Fiction in SAND 25

Lauren Schenkman

The Town: Monument

Our town is considered a gem in a region with not much else to recommend it. Built in the days when people still knew where things began and ended, it occupies a neat square. Beyond the eastern edge is an empty field. That is where, to honor our town’s hundredth anniversary, the council built The Town: a life-sized model of our town, exact down to the smallest detail.

The construction took all spring. All the materials were brought in from the outside. So were the workers. We saw their RVs and trailers parked behind the half-constructed town. We saw the smoke of their barbecues. The crew must have brought their food with them, because they came into town only once, to Mrs. Peralta’s store, to buy batteries. They did not speak or understand our language, and told us what they wanted by pointing. When we asked them questions they smiled and shook their heads.

House by house, The Town rose up. Along the eastern edge of our town is the chapel, the school, and the water tank. In a mirror image, on the western edge of The Town, they built The Chapel, The School, and The Water Tank. On the main street of our town is a hotel, a bakery, and Mrs. Peralta’s store. On the Main Street of The Town, they built The Hotel, The Bakery, and a replica of Mrs. Peralta’s store. When The Town was finished, the workers built a tall white picket fence around it, so it could be locked up. Then they got into their trailers and RVs and disappeared.

Few people lined up outside the fence on The Town’s opening day. Mostly we stayed home. We did not think much of the monument, and we were angry that the work had gone to foreigners. But on the second day, there was a long line outside the fence. Those who had gone on the first day had told their friends and family all about The Town, and now everyone wanted to see it. In our excitement, we trampled the lilies in front of Mrs. Peralta’s Store and tracked mud up the white steps of The Chapel. So great was the damage that on the third day, the council closed The Town for repairs.

When The Town was reopened days later, the council was sure there would be less interest. Instead, the crowd of the second day had told their friends and family, and so many of us lined up outside the gate that the council had to declare a regional holiday.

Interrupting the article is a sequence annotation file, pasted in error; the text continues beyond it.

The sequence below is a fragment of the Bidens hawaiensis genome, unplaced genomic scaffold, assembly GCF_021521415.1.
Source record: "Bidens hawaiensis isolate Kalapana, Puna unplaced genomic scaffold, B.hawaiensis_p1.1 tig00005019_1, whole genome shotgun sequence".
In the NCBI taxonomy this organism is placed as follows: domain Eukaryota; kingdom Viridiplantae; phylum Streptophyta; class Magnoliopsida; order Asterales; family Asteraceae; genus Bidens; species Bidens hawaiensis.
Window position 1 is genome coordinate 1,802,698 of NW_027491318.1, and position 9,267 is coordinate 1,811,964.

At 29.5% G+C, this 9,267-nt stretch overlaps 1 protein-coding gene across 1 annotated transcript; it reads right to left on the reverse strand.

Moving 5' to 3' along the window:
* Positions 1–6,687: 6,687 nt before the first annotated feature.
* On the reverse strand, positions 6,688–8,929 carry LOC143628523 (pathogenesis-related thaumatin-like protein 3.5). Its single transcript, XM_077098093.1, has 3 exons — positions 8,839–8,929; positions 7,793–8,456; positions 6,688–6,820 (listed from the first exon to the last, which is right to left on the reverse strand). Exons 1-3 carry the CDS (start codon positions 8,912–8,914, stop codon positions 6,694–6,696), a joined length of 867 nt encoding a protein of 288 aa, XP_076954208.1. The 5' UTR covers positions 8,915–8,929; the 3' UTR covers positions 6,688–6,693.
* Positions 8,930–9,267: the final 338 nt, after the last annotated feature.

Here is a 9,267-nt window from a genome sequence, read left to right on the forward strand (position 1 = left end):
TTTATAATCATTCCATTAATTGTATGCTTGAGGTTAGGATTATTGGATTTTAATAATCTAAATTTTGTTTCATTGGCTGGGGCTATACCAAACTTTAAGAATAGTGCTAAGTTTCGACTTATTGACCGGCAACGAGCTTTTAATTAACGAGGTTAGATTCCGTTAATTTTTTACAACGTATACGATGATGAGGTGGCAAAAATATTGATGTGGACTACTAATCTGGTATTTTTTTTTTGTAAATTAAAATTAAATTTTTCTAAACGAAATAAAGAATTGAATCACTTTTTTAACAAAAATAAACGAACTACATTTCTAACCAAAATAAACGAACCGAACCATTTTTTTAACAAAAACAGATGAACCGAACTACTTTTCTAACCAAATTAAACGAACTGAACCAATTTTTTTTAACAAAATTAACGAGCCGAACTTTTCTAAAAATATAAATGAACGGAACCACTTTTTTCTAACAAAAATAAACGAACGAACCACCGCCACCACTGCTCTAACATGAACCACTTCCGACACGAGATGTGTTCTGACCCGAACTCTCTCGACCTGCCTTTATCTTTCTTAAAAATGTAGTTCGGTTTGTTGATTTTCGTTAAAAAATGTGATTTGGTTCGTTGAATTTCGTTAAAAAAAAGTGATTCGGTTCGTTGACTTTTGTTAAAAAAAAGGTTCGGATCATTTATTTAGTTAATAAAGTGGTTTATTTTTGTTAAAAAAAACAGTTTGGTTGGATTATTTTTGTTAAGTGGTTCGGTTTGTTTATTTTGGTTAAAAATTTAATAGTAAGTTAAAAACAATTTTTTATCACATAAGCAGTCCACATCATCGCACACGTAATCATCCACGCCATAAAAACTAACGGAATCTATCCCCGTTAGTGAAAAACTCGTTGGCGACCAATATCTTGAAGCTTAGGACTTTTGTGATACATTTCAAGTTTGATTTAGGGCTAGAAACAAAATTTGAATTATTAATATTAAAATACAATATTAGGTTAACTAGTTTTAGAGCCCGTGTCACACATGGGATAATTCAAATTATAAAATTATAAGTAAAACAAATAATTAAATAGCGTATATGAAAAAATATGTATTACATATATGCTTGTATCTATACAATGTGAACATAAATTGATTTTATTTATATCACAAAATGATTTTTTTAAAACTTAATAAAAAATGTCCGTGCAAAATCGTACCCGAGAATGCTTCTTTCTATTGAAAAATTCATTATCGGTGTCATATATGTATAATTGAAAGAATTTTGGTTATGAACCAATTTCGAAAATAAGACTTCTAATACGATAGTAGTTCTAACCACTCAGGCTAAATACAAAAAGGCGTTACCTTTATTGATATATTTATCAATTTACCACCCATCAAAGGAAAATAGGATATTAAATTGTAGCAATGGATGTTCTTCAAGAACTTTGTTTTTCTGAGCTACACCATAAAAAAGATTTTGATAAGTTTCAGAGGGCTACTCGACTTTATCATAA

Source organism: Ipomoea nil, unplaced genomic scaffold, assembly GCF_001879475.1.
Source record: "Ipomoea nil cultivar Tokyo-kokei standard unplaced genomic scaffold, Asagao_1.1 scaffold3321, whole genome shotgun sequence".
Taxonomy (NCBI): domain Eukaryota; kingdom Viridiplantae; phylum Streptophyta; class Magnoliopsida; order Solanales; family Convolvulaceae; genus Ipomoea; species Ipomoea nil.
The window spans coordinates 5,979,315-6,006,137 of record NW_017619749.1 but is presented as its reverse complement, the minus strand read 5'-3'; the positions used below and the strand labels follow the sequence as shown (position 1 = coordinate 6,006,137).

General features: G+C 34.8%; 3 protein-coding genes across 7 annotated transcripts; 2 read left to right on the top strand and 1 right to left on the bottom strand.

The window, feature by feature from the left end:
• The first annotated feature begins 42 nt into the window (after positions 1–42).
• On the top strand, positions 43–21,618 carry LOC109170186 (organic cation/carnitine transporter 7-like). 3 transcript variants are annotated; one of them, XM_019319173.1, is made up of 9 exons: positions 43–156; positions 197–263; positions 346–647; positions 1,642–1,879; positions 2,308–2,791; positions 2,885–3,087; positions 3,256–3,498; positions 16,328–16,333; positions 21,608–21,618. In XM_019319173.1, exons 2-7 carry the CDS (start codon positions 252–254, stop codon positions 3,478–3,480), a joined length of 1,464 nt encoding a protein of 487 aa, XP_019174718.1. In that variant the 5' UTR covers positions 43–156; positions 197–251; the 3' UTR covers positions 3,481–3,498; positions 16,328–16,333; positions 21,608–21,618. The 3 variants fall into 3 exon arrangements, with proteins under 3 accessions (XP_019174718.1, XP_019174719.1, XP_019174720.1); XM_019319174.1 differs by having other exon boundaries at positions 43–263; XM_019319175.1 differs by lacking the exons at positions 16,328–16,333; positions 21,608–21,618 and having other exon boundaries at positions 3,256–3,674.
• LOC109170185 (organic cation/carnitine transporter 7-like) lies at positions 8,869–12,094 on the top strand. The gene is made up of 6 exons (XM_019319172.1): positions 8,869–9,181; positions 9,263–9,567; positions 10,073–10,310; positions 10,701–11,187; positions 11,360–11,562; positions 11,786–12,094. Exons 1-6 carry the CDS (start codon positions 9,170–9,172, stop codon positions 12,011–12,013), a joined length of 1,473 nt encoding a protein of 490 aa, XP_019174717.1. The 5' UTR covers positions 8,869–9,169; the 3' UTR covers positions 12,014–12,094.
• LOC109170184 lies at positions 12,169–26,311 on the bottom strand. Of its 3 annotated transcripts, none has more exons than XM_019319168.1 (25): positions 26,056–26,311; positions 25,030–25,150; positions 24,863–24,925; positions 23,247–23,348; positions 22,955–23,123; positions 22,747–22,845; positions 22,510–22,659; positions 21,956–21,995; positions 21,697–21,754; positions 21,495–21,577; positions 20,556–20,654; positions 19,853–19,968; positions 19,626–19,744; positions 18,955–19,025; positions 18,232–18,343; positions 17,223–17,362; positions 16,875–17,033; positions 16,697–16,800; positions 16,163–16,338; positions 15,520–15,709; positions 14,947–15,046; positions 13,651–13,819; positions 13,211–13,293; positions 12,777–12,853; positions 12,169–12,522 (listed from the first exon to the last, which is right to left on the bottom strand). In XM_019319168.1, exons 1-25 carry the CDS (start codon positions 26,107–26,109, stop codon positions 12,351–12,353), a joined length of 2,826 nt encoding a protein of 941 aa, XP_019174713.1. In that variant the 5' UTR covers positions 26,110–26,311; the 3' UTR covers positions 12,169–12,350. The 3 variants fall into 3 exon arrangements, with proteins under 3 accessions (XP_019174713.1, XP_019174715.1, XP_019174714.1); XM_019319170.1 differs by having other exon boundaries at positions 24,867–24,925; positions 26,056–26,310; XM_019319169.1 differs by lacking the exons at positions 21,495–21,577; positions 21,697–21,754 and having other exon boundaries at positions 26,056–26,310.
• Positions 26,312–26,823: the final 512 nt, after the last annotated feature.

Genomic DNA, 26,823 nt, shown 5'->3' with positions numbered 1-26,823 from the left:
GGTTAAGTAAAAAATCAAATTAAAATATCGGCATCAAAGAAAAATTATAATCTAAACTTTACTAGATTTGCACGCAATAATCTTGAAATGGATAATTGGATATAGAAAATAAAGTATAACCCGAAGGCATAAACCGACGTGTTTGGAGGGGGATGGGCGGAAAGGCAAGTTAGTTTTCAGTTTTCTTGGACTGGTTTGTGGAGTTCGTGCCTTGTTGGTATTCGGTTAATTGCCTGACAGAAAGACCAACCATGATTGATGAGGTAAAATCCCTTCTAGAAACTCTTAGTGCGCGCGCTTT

After this, The Town was closed once again for repairs. Again The Chapel’s steps were whitewashed, again Mrs. Peralta’s lilies were planted, this time by a local crew.

Now the council called a meeting. They were pleased, of course, that The Town was so popular. But this interest seemed disproportionate, perhaps even of concern.

Instead of reopening The Town, the council members went in one evening by themselves and locked the gate behind them. They walked The Streets and inspected The Houses, trying to determine why we loved it all so much. Just as they’d hoped, The Town was an exact replica of our town. The workers’ attention to detail was astonishing. The Library was exactly the right shade of green. The Chapel’s roof was tiled with the same curved red tiles as the chapel in our town. The wrought iron lampposts on Main Street were identical to those that lined the main street in our town. They even glowed the same pale yellow-white.

The council immediately saw the problem. The Town was charming. It was beautiful. And it was even more charming and beautiful than our town itself.

But how was this possible? the council members wondered. The Town was, after all, a mere replica. As a test, the council members stood in the middle of The Town, on Main Street, in front of Mrs. Peralta’s Store, with their backs to our town. The Town’s houses and shops, lit gently from within, were so lovely that the council members were moved to tears. And it was very easy to feel the old town—that is, the real town—ceasing to exist.

The council members walked out the gate and crossed the narrow strip of grass between the two towns. They stood in the same spot, in front of Mrs. Peralta’s store, the real one this time, and looked at our town.

Unanimously, the council members agreed: The Town was dangerous and must be locked up until further notice.

The next day at dawn, every single one of us had lined up outside the white picket fence, waiting to go into The Town. A policeman was sent to break the news to us: The Town would be closed indefinitely. He fastened a heavy padlock on the gate.